|Island Presents: Dub - 38 Hard And Heavy Dub Cuts|
Black Wa-Da-Da - Burning Spear
Zion - The Righteous Foundation
Grumblin' Dub - Junior Murvin
Premature Dub - Toots & The Maytals
Satta Massa Gana Dub - Third World
Ku Klux Klan Dub - Steel Pulse
The Black Spy - Jacob Miller
Dub Funny Sometime - The Wailing Souls
South Africa Dub - Tyrone Taylor
Take Five Version - Rico Rodriquez
Cheat Heart Dub - Vivian Weathers
Dub Charge - Aswad
The People's Choice - Judy Mowatt
Bazooka Blast - Junior Delgado
Whip That Tarantula - Ijahman
Indiana Jones - The Paragons
The Monkey Is A Spy - Black Uhuru
Night Nurse Version - Gregory Isaacs
World A Music Dub - Ini Kamoze
Eastern Promise (Dub) - Augustus Pablo
One Step Dub - Max Romeo
True Love Is Hard To Find Dub - Toots & The Maytals
Corn Fish Dub - The Upsetters
Ballistic Dub - Leroy Smart
Africa Dub - Rico Rodriquez
Colliebud Cure It - The Inner Circle
Prodigal Son Dub - Steel Pulse
Toothache - The Revolutionaries
Civilised Reggae Dub - Burning Spear
The Dub Of Gold - The Viceroys
Well Of Souls - The Wailing Souls
Who's In The Tomb - Black Uhuru
The Version Is High - The Paragons
A Living Dub - King Sounds & The Israelites
Dub Fire - Aswad
You'll Never Find Dub - Tony Tuff
Cool Down The Dub - Gregory Isaacs
Beverly Hills Master Dub - Foundation
|Today, in the early 21st
century, Dub mixes are obligatory on many club-orientated 12" singles,
whether the style be Garage, Techno, Dubstep or Reggae, but back in the
early '70s, the flip-side of most Jamaican 45s featured just a plain
'version'. A 'version' was no more than the rhythm track of the
top-side, stripped of any vocal embellishment, with its development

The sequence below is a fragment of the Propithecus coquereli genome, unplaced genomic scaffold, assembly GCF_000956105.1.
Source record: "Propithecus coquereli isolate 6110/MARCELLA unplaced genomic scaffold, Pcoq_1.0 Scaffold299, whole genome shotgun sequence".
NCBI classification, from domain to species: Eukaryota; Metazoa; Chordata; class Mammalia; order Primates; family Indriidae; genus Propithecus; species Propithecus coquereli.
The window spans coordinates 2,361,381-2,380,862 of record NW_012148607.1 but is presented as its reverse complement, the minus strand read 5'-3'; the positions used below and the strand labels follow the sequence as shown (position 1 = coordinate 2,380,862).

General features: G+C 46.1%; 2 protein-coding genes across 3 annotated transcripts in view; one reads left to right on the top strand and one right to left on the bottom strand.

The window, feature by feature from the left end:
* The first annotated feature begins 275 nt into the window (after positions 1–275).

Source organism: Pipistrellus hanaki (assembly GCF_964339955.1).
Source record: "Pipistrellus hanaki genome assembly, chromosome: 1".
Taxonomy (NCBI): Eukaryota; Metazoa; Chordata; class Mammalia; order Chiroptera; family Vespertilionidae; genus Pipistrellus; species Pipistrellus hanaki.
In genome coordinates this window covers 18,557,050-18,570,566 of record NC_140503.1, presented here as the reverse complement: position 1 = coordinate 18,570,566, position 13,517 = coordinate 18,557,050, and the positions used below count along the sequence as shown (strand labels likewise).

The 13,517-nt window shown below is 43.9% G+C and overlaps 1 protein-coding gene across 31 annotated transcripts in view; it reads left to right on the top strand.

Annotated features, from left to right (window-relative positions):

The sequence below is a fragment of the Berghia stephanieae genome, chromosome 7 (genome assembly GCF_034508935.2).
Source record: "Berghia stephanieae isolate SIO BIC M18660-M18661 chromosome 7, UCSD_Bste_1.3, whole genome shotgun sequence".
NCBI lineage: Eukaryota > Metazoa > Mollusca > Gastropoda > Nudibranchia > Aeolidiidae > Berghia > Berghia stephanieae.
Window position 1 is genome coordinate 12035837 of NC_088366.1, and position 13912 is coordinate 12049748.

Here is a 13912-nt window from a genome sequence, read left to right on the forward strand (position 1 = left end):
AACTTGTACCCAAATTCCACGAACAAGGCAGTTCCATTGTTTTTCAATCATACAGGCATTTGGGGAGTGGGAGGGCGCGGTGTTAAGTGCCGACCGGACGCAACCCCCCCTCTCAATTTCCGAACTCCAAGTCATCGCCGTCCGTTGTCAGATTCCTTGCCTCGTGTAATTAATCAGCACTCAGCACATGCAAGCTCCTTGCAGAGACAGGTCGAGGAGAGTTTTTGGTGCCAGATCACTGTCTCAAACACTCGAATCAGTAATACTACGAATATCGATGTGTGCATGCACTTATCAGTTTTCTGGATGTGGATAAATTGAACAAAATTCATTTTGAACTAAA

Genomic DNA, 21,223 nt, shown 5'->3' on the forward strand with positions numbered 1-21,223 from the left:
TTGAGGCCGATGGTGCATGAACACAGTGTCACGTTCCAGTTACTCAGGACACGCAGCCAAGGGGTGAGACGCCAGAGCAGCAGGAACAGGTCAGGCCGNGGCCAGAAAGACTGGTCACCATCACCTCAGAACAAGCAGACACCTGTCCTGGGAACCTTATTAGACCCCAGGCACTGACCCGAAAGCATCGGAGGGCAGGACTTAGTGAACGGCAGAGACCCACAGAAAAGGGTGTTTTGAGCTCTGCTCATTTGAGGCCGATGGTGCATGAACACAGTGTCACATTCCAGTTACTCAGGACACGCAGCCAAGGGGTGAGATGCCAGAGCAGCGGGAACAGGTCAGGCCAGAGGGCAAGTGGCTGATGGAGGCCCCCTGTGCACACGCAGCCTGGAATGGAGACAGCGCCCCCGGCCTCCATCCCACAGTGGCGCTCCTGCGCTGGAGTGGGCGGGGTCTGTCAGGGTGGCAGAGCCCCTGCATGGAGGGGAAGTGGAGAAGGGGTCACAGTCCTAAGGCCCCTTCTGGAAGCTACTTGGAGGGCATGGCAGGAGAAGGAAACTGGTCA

supposedly the result of a growing demand from deejays wanting to chat
over the track at a dance.
Prior to this, Reggae singles comprised either two completely different songs or featured an instrumental cut of the top-side on the B-side. The idea to remix the track or remove the vocal from a recording originated when Treasure Isle sound engineer Byron Smith inadvertently left off the vocal track when cutting an acetate (or 'dubplate') for Rudolph 'Ruddy' Redwood's sound system. When the resultant disc received a public airing it created a considerable stir with the dancing crowd and soon many records were produced with overdubbed instruments or just the straightforward rhythm track on the flip.
This began to change in the early seventies when Osbourne 'King Tubby' Ruddock started mixing basic tracks into new soundscapes. His talents were soon recognised by leading producer, Edward 'Bunny' Lee, who by 1973 was regularly asking him to cut special remixes of his latest hot new recordings. No more would an uninspired rhythm track adorn the flipside of a 45 but rather a sizzling, shimmering mix created by the man who was soon widely hailed as Jamaica's Dubmaster.
Bunny Lee was not alone in his admiration for Tubby's talents, with the Upsetting Lee 'Scratch' Perry also making use of his genius early on in the 1970s. Perry, of course was one of the innovators of sound himself with sparse chugging instrumentals such as 'Clint Eastwood' from 1969 predating the development of Dub by a few years.